By Helena Alcoverro, on 31 May 2021
Google's results page is becoming increasingly complex and offering users more information. Until a few years ago, the only options were to click on an organic search result or a paid ad. But now, non-click searches are the majority.
In no-click or zero-click searches, the user finds the information they are looking for in Google's own SERP and gets their answer without visiting any pages. Let's see what the data has to say about this.
The Latest Data on Google Searches
According to SimilarWeb, between January and December 2020, 64.82% of Google searches from both computers and mobile devices ended on the search results page itself, without entering any other website.
It is necessary to clarify that although we normally refer to these types of searches as zero-click, it is possible that the user may have clicked within the Google results page to play a sound or call a phone number.
It is interesting to note that a similar study by Jumpshot in 2019 indicated that 50.33% of Google searches ended with no clicks, so we can see a clear increase in this trend.
To conduct the 2020 study, SimilarWeb analyzed more than 5 billion Google searches. Of these, 33.59% of searchers clicked on an organic result, 1.59% clicked on a paid ad and the rest stayed on the results page.
It is also very interesting to note that there are very clear differences between user behavior on computers and mobile devices.
On computers, organic results dominate, with 50.75% of searches ending with a click on one. 46.48% are zero clicks and paid ads account for 2.78% of the searches analyzed.
On mobile, non-click searches clearly dominate, reaching 77.22%. Click-through searches on organic results make up 21.99% and paid ads are much less successful, with only 0.79% of searches ending with someone clicking on them.
This data suggests that Google is further consolidating its dominance of online searches. In 2020, the search engine accounted for 91% of the global online search market. In the United States, Google controls 95% of search advertising and more than 50% of display ads.
In addition, Google has set out to replace cookie-based advertising with a proprietary system for aggregating user behavior, called FLoC. This would give them exclusive access to a wealth of information about users, helping consolidate their dominance of the internet advertising sector.
Position Zero and Zero Click Searches in Google
The popularity of zero-click searches originates from the radical changes that Google has made to its results page over the past few years.
The most prominent of these is "position zero" or featured snippet, which is a result that shows an extract of the information searched for, the title of the page where it is found, a URL, and sometimes an image. This result appears above all organic results and is often enough to answer the user's query, making it unnecessary to visit more pages.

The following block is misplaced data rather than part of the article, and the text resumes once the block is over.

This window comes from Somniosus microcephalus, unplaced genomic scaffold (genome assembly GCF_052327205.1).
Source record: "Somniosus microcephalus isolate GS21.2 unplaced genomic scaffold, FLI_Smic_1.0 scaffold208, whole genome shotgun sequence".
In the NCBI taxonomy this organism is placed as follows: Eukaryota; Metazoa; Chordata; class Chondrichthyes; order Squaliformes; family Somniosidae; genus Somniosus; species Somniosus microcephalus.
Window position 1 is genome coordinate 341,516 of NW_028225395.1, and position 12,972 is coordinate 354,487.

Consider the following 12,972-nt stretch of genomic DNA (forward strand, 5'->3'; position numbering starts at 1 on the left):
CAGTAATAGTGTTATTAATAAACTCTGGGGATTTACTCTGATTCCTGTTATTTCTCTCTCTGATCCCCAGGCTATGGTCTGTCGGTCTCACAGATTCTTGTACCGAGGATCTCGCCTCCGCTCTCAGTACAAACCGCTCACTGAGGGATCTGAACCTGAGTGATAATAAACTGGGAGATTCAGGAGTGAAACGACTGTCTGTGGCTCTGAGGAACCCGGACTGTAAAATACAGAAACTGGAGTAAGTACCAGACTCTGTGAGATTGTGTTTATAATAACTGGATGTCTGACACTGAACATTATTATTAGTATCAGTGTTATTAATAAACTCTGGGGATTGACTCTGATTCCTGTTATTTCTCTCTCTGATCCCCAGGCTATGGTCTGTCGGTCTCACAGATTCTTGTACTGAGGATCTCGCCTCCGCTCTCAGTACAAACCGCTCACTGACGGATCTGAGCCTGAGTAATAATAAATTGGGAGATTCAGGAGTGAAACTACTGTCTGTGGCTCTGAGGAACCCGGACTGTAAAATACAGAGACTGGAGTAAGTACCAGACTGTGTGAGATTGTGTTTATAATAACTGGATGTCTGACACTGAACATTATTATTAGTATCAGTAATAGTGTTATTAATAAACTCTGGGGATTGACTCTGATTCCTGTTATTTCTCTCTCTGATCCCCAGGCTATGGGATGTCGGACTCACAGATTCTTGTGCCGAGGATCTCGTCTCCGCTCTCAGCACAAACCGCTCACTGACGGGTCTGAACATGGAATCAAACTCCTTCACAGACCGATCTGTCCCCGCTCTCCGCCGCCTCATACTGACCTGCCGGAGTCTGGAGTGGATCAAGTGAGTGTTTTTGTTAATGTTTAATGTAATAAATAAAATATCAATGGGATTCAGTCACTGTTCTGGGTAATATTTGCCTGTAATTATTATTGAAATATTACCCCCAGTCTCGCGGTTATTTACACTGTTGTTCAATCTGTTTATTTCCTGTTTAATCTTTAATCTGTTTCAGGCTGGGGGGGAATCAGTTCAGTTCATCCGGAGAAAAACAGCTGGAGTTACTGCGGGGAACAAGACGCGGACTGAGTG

The featured snippet information is displayed in three different formats.
Paragraph. This is the most common, since according to MOZ, 81% of the results in position zero are in this format. They usually appear when the user has entered a query in the search engine.
Table. This appears in 12% of the searches and organizes the information in a way that makes it easy to compare different options. Tables are very common when the user's query includes the word "which".
List. The remaining 7% are lists. They are more frequent when the search query includes the words "has" or "how".
Featured snippets are not the only new element on Google's search results page. In recent years, a large number of elements have been introduced that have contributed to changing users' search habits, and include the following.
The knowledge panel, which is another format that contributes to searches without a visit to Google. It is a tab that summarizes the most important information about a query and presents it in a column to the right of the results. This way, the user can be informed without visiting any other page.
Shopping results, which are actually paid Google Ads, that show a product of interest to the user accompanied by images, prices, reviews, and other information. With this, Google seeks to increase the conversion rate.
Videos, which make up 62% of Google search results with thumbnails mostly from YouTube. In this way, Google encourages users to stay on channels that they control.
Local information. For searches related to local businesses, information is displayed directly through Google Maps to encourage visits to the company's physical locations.
The Google results page often includes reviews for searches related to products, software, hotels, restaurants, recipes, and other related content. Reviews are displayed between the page URL and description, and show the average score and number of votes.
Site links. Google no longer only includes a single description and link for each search result. In some cases it shows additional pages from the same site with their corresponding links. This makes the result take up more space on your page and increases visibility.